The Ukrainian oblast of Kherson was illegally annexed by Moscow in September 2022 – but a flurry of military activity in the region is causing a stir as Kyiv fights to retrieve the land.
Last weekend, Russia shelled Kherson alone more than 200 times, according to the regional governor Oleksandr Prokudin.
Ukrainian president Volodymyr Zelenskyy also confirmed that these attacks had disrupted the region’s electricity and water supply.
But Ukrainian forces are now said to be crossing the region’s part of the Dnipro river – where one bank is controlled by Ukraine, the other by Russia – according to a prominent Russian military blogger named as “Rybar” by Sky News.
In its most recent update, the think tank Institute for the Study of War (ISW) explained that these worries are becoming more widespread.
It said: “Russian sources expressed pronounced concern about ongoing Ukrainian activity on the east bank of Kherson Oblast and framed these activities as part of a potential larger Ukrainian operation.”
Ukraine has previously struggled to reclaim any of this area.
Rybar claimed on Tuesday night that Ukrainian formations near the destroyed Antonisky bridge had moved forwards, and occupied a village.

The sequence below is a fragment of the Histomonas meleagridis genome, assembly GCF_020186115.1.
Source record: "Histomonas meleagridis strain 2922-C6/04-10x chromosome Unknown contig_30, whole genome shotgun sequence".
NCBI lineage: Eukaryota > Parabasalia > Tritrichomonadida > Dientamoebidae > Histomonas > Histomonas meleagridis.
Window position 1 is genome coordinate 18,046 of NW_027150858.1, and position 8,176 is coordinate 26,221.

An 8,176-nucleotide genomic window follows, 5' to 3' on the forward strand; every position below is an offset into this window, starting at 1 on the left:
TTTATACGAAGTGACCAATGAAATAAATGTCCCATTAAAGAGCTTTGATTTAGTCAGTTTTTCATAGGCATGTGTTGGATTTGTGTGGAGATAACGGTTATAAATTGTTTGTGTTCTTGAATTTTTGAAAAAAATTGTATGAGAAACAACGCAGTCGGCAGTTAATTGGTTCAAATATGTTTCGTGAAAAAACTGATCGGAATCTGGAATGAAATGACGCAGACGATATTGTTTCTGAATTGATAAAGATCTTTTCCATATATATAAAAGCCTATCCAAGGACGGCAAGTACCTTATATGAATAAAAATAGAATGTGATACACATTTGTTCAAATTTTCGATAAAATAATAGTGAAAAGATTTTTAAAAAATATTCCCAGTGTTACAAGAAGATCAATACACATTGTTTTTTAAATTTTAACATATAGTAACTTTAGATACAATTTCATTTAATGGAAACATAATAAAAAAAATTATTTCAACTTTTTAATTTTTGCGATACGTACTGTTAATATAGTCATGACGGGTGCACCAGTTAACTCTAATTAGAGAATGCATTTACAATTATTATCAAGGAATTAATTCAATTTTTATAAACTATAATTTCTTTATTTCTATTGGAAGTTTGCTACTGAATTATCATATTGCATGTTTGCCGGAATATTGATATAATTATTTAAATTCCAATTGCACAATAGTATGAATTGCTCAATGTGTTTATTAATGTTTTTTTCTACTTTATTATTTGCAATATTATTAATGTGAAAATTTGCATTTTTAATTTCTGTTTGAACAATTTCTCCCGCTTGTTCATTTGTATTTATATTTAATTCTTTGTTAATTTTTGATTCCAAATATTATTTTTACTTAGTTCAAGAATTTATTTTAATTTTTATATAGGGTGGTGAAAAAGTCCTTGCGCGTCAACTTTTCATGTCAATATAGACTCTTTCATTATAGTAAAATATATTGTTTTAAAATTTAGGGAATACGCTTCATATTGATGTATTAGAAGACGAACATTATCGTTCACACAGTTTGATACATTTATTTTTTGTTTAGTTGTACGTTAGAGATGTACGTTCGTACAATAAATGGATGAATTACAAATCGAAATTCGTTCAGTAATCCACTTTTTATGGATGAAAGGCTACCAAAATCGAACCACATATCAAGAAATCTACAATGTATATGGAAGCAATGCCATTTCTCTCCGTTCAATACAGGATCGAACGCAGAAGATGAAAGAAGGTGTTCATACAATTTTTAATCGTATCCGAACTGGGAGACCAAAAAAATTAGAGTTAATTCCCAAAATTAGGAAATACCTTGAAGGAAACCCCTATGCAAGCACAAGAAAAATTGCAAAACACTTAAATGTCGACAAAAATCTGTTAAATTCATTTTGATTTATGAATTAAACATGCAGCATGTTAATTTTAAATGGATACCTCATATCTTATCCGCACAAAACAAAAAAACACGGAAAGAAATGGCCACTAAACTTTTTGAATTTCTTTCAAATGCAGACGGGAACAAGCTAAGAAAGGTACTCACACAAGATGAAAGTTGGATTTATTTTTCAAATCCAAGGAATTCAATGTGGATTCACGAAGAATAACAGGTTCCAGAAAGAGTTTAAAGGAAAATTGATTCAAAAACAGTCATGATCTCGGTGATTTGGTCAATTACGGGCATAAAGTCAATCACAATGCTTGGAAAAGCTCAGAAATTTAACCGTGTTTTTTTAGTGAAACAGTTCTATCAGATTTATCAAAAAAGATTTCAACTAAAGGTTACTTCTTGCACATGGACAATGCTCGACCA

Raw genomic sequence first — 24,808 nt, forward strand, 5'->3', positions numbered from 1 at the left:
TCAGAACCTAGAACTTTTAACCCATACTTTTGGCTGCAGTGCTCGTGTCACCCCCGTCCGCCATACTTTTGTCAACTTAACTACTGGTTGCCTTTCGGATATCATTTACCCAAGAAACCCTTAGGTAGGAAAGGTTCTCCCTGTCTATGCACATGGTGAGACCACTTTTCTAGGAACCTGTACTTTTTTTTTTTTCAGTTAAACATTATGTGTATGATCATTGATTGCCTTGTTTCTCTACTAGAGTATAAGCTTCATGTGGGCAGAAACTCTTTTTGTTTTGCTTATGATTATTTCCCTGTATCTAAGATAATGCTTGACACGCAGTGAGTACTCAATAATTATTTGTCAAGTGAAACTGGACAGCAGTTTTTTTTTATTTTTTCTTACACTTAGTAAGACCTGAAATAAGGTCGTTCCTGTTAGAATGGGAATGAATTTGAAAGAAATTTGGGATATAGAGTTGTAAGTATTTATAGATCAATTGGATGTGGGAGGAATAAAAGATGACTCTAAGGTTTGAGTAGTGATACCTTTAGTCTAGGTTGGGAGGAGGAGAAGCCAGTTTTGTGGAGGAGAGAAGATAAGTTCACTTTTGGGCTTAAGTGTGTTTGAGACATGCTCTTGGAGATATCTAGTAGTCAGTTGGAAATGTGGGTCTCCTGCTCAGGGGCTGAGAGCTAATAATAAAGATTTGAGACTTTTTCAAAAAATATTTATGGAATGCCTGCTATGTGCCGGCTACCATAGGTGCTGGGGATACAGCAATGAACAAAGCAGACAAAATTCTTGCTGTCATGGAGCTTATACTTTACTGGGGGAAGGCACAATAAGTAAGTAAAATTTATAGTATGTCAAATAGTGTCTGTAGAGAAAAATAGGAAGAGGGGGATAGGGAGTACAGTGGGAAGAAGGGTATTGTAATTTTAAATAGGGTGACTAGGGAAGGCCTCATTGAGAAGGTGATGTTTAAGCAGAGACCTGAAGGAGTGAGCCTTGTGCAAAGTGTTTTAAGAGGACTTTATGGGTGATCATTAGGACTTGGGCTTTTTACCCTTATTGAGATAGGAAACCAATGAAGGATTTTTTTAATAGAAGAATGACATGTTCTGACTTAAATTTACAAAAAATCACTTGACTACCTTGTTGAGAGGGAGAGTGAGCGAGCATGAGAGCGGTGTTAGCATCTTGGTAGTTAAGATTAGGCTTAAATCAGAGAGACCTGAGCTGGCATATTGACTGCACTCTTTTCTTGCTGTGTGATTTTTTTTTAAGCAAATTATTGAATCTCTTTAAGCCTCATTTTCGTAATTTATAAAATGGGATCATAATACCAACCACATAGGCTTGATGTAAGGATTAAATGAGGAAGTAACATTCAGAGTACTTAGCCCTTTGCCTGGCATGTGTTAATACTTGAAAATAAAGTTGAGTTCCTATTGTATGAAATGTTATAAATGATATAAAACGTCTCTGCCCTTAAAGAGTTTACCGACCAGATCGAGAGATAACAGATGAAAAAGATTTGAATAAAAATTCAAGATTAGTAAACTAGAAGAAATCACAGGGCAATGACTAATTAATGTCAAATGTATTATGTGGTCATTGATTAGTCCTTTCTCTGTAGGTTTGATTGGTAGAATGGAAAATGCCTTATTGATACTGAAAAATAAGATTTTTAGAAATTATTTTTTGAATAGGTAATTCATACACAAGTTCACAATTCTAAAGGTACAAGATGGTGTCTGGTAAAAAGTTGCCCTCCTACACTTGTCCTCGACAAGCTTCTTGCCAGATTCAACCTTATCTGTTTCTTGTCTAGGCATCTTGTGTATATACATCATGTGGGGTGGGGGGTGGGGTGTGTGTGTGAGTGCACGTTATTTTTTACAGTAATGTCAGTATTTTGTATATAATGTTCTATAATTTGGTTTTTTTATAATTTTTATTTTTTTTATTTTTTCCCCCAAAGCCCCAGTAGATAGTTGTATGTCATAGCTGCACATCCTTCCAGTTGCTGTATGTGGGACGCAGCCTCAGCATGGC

Increasing its presence on the other side of the river would enable Kyiv to send troops, tanks and artillery across, and apply more pressure to the Russian forces on that long frontline.
The Russian ministry of defence has acknowledged Ukrainian operations too, according to ISW, claiming they stopped four Ukrainian sabotage and reconnaissance groups near Kherson City.
ISW also reported: “The milblogger reacted to the reported [Ukrainian] assault on the night of October 17 to 18 by accusing the Russian MoD of not taking the threat of a Ukrainian crossing seriously.”
In another indication that Ukraine’s progress in Kherson is troubling Moscow, the Russian president Vladimir Putin recently described Ukrainian activity in Kherson as the “next counteroffensive”.
But, as ISW noted, the Russian president has also “continued his typical rhetorical line by painting all Ukrainian offensive operations as a failure”.
The think tank has a policy of not forecasting Ukrainian actions though, so it did not speculate over the possibility that Kyiv will launch an offensive over the Dnipro river any time soon.
Still, ISW added: “It is noteworthy that prominent and generally reliable Russian sources are discussing Ukrainian activities on the east bank as occurring at a larger scale than previously documented.”